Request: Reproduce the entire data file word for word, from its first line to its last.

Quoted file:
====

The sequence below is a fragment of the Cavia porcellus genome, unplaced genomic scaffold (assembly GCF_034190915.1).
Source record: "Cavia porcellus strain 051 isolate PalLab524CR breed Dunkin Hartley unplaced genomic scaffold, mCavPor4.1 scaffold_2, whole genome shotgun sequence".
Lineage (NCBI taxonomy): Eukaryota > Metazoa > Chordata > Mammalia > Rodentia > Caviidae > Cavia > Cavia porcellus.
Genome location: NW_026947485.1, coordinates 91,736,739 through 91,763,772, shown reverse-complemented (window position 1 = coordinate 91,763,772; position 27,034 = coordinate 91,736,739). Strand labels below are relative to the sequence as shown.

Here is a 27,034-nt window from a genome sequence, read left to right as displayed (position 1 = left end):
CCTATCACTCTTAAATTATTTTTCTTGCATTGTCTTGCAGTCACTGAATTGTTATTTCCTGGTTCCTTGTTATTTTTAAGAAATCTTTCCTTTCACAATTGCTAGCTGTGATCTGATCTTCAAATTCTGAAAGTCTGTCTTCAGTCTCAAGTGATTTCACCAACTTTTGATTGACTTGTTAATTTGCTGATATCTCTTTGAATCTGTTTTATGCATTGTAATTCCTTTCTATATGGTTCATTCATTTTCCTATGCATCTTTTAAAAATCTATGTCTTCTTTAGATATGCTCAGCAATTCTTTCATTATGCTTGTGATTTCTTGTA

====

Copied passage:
The sequence below is a fragment of the Cavia porcellus genome, unplaced genomic scaffold (assembly GCF_034190915.1).
Source record: "Cavia porcellus strain 051 isolate PalLab524CR breed Dunkin Hartley unplaced genomic scaffold, mCavPor4.1 scaffold_2, whole genome shotgun sequence".
Lineage (NCBI taxonomy): Eukaryota > Metazoa > Chordata > Mammalia > Rodentia > Caviidae > Cavia > Cavia porcellus.
Genome location: NW_026947485.1, coordinates 91,736,739 through 91,763,772, shown reverse-complemented (window position 1 = coordinate 91,763,772; position 27,034 = coordinate 91,736,739). Strand labels below are relative to the sequence as shown.

Here is a 27,034-nt window from a genome sequence, read left to right as displayed (position 1 = left end):
CCTATCACTCTTAAATTATTTTTCTTGCATTGTCTTGCAGTCACTGAATTGTTATTTCCTGGTTCCTTGTTATTTTTAAGAAATCTTTCCTTTCACAATTGCTAGCTGTGATCTGATCTTCAAATTCTGAAAGTCTGTCTTCAGTCTCAAGTGATTTCACCAACTTTTGATTGACTTGTTAATTTGCTGATATCTCTTTGAATCTGTTTTATGCATTGTAATTCCTTTCTATATGGTTCATTCATTTTCCTATGCATCTTTTAAAAATCTATGTCTTCTTTAGATATGCTCAGCAATTCTTTCATTATGCTTGTGATTTCTTGTA